One of these startups is Evrys Bio, which is developing broad-spectrum antiviral therapies based on research conducted in the laboratories of Professor of Molecular Biology Ileana Cristea and Thomas Shenk, the James A. Elkins Jr. Professor in the Life Sciences. The company, located in Doylestown, Pennsylvania, is exploring treatments that are active against a variety of viruses, including hepatitis and Ebola.
Princeton also has bolstered educational opportunities for students by expanding the Keller Center for Innovation in Engineering Education's programming, and opening the Princeton Entrepreneurial Hub three years ago in downtown Princeton, providing working space for University educational and startup activities.
In addition, the University created the Princeton Entrepreneurship Council to engage alumni, who play a substantial role in Princeton's innovation ecosystem. Each year the council gives the Tiger Entrepreneur Award to students or early-career alumni who demonstrate success in entrepreneurship. This year’s award was given to Natalie Tung, Class of 2018, who co-founded HomeWorks Trenton, a nonprofit organization that operates a community-based after-school boarding program that provides housing, meals and an educational environment to female students. Anne-Marie Maman, executive director of the Princeton Entrepreneurship Council, honored Tung with the award at the CPI reception.
Present at the event to discuss their inventions and discoveries were nine Princeton faculty researchers and their teams:
Sigrid Adriaenssens, associate professor of civil and environmental engineering, and Victor Charpentier, postdoctoral research associate: Solar shade that saves energy and improves comfort in buildings Minjie Chen, assistant professor of electrical engineering and the Andlinger Center for Energy and the Environment: Technology to boost energy eﬃciency in data centers Esteban Engel, viral neuroengineering facility manager at the Princeton Neuroscience Institute: Novel gene-delivery technology for treatment of disease Yiguang Ju, Robert Porter Patterson Professor of Mechanical and Aerospace Engineering: HiT Nano Inc. makes high-performance batteries aﬀordable Mala Murthy, professor of neuroscience, and Joshua Shaevitz, professor of physics and the Lewis-Sigler Institute for Integrative Genomics: AI-based motion-capture system for lab animals Jeffrey Schwartz, professor of chemistry, and Jean Schwarzbauer, the Eugene Higgins Professor of Molecular Biology: Nerve damage repair using a patterned extracellular matrix Amit Singer, professor of mathematics and the Program in Applied and Computational Mathematics: Software for near-atomic resolution using cryo-electron microscopy James Link, professor of chemical and biological engineering: Lasso-shaped antibiotic for the treatment of lung infections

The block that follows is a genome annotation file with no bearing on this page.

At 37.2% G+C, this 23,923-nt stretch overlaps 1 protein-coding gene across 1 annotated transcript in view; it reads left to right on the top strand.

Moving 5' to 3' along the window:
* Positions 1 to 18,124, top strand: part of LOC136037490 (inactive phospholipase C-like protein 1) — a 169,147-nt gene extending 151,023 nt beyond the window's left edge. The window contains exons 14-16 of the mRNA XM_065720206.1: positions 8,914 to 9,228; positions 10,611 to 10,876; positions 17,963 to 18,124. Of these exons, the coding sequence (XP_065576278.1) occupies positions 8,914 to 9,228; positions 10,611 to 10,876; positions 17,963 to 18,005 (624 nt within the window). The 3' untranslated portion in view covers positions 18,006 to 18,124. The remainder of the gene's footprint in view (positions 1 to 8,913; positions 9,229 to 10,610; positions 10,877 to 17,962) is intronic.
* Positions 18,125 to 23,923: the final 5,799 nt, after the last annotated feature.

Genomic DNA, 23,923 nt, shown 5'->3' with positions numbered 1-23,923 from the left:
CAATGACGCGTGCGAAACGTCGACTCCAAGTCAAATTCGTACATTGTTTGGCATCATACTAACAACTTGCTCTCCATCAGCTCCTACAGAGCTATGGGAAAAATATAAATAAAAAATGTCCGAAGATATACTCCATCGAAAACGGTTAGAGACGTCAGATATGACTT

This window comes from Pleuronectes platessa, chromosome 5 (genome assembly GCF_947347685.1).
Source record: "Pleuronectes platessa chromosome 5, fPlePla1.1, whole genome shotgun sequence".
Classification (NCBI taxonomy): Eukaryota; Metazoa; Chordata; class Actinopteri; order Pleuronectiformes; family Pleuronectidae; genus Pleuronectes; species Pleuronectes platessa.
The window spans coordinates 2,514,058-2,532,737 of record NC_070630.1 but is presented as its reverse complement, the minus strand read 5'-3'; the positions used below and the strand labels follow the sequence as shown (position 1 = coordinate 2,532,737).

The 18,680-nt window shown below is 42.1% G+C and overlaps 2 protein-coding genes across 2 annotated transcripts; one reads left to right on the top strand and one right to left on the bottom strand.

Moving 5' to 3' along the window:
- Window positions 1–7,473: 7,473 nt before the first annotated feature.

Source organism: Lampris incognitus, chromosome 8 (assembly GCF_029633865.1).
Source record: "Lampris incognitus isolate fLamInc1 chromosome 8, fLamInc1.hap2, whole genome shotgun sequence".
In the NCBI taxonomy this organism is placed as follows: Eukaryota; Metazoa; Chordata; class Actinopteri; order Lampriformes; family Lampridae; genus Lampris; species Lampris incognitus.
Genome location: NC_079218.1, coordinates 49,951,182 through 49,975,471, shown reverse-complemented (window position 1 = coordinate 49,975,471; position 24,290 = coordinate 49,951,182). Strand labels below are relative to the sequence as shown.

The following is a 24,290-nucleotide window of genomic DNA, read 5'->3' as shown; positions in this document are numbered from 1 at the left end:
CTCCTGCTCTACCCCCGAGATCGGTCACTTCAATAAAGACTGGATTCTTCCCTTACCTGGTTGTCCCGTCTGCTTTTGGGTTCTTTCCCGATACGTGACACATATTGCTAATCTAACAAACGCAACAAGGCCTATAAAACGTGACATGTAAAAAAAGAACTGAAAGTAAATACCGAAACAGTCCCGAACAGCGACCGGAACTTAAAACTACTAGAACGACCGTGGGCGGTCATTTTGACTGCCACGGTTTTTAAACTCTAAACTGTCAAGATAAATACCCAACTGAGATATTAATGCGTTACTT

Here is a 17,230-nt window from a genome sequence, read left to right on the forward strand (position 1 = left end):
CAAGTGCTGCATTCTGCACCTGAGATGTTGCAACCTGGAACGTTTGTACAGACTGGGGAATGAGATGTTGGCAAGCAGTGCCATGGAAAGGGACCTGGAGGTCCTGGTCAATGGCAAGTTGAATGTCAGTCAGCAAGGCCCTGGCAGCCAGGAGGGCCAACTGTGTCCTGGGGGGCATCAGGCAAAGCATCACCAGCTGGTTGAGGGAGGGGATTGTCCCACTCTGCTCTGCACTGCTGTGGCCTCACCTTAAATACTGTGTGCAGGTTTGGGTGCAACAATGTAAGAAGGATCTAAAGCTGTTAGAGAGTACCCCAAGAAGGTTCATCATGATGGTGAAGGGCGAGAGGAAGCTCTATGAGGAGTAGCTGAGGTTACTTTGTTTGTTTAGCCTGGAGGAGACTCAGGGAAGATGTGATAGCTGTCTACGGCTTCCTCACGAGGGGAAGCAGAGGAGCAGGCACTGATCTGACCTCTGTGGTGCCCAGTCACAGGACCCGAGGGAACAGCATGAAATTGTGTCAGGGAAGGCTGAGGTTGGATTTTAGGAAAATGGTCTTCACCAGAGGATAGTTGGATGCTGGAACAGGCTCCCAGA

Two undergraduate-led companies were also on display:
Invictis Technologies: Developing a portable automatic intravenous injection device that allows quick and reliable intravenous injections WellPower: Building solar-powered water purifiers to provide communities with access to clean water
Celebrate Princeton Innovation also featured several research centers from campus that support innovation through research and collaborations with industry:
Andlinger Center for Energy and the Environment: Partners with industry to find solutions to challenges including energy sustainability and climate change Princeton Institute for the Science and Technology of Materials: Makes its state-of-the-art facilities available to industrial affiliates as well as researchers from other universities Princeton Plasma Physics Laboratory: Develops safe and renewable fusion power and related inventions
The reception was sponsored by Fitz Gate Ventures, a venture capital fund that invests a majority of its capital in companies from the Princeton ecosystem, and Hamilton Brook Smith and Reynolds Intellectual Property Law, a full-service law firm offering expertise across the range of intellectual property activities.